Increased urinary albumin-excretion (UAE) predicts cardiovascular events and clusters with the metabolic syndrome. The aim of this population-based, prospective study was to assess the relationship between baseline and longitudinal changes in cardiovascular risk-factors and 7 years' increase in UAE. Three thousand and four hundred non-diabetic participants (1838 men, 1562 women) of the Tromsø studies in 1994/1995 and 2001/2002 were included. In each survey, first-void spot-urine-samples were collected, and albumin-creatinine ratio (ACR) was calculated. Change in ACR (DeltaACR) was dichotomized into upper vs. the three lower quartiles. Median UAE in the population did not increase during follow-up. Baseline predictors for DeltaACR in the upper quartile were: age (OR 1.32 per 5 years, 95% CI 1.22-1.43), HbA1c (OR 1.43 per %, 95% CI 1.08-1.91) and waist circumference (OR 1.11 per 5 cm, 95% CI 1.04-1.19) in men, and age (OR 1.14 per 5 years, 95% CI 1.04-1.25) and current smoking (OR 1.71, 95% CI 1.27-2.30) in women. Systolic blood pressure and estimated glomerular filtration rate were predictors without gender-specificity. Clustering of three or more metabolic traits did not predict ACR increase independently. Protective factors against ACR increase were initiation of antihypertensive treatment in women (OR 0.59, 95% CI 0.39-0.87) and hard physical activity in men (OR 0.70, 95% CI 0.51-0.96). In summary, cardiovascular risk-factors at baseline predicted ACR increase, but initiation of antihypertensive therapy (women) and physical activity (men) seemed to protect from ACR increase during follow-up. Endpoint-data are needed to explore the clinical significance of low-grade UAE increase.
PubMed ID
18405901 View in PubMed
Less detail

Elevated blood pressure is not associated with accelerated glomerular filtration rate decline in the general non-diabetic middle-aged population.

https://arctichealth.org/en/permalink/ahliterature272834
Source
Kidney Int. 2016 May 14;
Publication Type
Article
Date
May-14-2016
Author
Bjørn O Eriksen
Vidar T N Stefansson
Trond G Jenssen
Ulla D Mathisen
Jørgen Schei
Marit D Solbu
Tom Wilsgaard
Toralf Melsom
Source
Kidney Int. 2016 May 14;
Date
May-14-2016
Language
English
Publication Type
Article
Abstract
Although hypertension is a risk factor for end-stage renal disease, this complication develops in only a minority of hypertensive patients. Whether non-malignant hypertension itself is sufficient to cause reduced glomerular filtration rate (GFR) is unclear. Therefore, we investigated whether elevated blood pressure (BP) was associated with accelerated GFR decline in the general population. The study was based on the Renal Iohexol Clearance Survey in Tromsø 6 (RENIS-T6), which included a representative sample of 1594 individuals aged 50 to 62 years from the general population without baseline diabetes or kidney or cardiovascular disease. GFR was measured as iohexol clearance at baseline and follow-up after a median observation time of 5.6 years. BP was measured according to a standardized procedure. The mean (SD) GFR decline rate was 0.95 (2.23) ml/min/yr. In multivariable adjusted linear mixed regressions with either baseline systolic or diastolic BP as the independent variable, there were no statistically significant associations with GFR decline. Thus, elevated BP is not associated with accelerated mean GFR decline in the general middle-aged population. Hence, additional genetic and environmental factors are probably necessary for elevated BP to develop manifest chronic kidney disease in some individuals.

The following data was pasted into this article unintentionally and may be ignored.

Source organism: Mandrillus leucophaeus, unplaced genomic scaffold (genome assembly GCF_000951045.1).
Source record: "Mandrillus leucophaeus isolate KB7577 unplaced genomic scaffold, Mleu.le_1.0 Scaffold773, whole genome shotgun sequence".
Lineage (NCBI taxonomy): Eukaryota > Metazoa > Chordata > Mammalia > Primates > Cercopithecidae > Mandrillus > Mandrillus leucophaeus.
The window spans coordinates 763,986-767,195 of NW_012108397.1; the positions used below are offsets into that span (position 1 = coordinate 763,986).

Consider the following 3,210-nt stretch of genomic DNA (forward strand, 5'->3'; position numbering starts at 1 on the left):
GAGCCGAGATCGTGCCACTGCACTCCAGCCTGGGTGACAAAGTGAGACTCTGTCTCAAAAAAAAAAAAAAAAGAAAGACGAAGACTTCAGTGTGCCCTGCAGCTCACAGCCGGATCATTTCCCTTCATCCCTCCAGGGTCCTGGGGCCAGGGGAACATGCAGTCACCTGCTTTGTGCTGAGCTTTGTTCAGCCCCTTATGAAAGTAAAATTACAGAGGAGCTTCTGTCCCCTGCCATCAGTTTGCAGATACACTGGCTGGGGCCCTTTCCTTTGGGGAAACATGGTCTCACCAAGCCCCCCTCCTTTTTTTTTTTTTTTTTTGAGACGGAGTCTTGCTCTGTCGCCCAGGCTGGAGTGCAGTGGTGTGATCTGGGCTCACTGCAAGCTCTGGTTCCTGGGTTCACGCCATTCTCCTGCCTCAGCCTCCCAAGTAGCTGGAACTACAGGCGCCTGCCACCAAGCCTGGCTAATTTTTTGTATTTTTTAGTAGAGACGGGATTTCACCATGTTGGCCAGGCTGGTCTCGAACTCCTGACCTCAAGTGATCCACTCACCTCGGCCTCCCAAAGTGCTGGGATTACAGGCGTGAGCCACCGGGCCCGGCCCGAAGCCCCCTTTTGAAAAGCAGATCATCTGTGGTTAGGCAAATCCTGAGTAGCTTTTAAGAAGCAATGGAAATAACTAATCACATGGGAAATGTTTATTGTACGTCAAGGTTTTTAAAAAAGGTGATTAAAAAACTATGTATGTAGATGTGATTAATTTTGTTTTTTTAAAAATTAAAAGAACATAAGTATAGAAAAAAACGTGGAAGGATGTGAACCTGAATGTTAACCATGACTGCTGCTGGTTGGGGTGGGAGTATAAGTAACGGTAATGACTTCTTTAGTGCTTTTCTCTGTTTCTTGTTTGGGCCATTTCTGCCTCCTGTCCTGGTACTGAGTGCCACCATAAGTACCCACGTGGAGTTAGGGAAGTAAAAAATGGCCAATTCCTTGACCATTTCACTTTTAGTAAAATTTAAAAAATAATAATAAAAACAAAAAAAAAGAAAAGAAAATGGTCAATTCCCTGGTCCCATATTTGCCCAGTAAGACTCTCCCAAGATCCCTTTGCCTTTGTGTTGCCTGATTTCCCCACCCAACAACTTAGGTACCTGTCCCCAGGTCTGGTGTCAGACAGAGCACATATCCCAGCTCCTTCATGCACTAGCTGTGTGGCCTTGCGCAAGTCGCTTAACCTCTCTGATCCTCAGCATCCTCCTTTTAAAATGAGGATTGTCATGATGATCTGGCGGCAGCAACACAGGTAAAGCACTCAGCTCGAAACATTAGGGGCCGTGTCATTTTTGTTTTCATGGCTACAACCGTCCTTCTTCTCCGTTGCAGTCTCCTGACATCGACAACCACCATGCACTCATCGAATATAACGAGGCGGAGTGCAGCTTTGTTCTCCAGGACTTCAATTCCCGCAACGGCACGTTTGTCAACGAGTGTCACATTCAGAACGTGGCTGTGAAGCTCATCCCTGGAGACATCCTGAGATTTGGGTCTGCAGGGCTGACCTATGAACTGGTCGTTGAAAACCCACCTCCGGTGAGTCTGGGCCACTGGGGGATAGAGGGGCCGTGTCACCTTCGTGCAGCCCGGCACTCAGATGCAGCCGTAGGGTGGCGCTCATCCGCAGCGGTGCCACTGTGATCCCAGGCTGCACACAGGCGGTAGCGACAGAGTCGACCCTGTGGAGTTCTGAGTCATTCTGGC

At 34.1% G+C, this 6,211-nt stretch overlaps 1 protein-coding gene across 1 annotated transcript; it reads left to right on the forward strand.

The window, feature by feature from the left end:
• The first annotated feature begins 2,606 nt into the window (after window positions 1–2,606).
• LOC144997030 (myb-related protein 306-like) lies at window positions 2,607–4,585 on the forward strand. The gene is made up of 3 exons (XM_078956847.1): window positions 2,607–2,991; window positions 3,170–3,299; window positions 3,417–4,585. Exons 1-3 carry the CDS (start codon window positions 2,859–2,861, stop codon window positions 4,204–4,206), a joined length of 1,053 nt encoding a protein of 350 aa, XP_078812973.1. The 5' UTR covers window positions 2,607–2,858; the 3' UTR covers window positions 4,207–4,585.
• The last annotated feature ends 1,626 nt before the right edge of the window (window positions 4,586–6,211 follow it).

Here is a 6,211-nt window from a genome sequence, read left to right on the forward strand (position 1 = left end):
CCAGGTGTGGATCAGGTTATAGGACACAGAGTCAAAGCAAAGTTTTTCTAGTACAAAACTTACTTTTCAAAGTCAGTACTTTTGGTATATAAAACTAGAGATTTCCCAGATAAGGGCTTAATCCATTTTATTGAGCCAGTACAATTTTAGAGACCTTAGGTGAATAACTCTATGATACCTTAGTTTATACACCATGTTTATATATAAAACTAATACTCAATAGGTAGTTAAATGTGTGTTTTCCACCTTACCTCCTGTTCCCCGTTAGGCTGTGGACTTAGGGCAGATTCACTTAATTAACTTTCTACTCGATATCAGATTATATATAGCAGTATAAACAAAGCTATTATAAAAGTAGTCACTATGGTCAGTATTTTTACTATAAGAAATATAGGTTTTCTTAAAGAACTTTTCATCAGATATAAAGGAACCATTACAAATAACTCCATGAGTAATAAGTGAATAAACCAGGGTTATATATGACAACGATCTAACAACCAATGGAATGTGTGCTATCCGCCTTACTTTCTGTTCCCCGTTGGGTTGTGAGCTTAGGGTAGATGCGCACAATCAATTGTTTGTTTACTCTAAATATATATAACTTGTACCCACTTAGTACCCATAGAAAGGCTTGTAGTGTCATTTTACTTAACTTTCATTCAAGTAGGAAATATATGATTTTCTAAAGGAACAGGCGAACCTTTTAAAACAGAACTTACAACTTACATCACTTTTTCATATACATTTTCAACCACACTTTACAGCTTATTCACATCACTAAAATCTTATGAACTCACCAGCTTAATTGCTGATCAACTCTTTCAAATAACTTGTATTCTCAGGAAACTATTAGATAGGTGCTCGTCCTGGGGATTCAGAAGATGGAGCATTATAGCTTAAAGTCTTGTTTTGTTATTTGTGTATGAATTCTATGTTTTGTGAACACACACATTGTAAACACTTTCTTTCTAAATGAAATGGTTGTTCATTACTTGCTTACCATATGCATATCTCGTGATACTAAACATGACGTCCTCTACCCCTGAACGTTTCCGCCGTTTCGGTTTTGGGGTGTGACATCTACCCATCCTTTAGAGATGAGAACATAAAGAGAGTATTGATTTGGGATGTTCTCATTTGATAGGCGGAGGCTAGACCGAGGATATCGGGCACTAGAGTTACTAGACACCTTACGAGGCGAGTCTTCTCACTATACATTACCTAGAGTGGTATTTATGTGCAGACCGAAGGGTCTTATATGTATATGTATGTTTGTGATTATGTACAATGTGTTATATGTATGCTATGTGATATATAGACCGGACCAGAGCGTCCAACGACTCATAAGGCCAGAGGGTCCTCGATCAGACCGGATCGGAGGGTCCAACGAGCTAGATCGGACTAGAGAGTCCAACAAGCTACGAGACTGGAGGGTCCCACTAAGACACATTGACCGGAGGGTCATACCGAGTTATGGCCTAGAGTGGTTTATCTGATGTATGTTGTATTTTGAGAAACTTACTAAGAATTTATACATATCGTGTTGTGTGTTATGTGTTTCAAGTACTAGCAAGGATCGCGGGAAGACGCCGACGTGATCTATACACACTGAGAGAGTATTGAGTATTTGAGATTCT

PubMed ID
27188503 View in PubMed
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Estimated and Measured GFR Associate Differently with Retinal Vasculopathy in the General Population.

https://arctichealth.org/en/permalink/ahliterature266562
Source
Nephron. 2015 Oct 2;
Publication Type
Article
Date
Oct-2-2015
Author
Bjørn Odvar Eriksen
Maja-Lisa Løchen
Kjell Arne Arntzen
Geir Bertelsen
Britt-Ann Winther Eilertsen
Therese von Hanno
Marit Herder
Trond Geir Jenssen
Ulla Dorte Mathisen
Toralf Melsom
Inger Njølstad
Marit D Solbu
Ellisiv B Mathiesen
Source
Nephron. 2015 Oct 2;
Date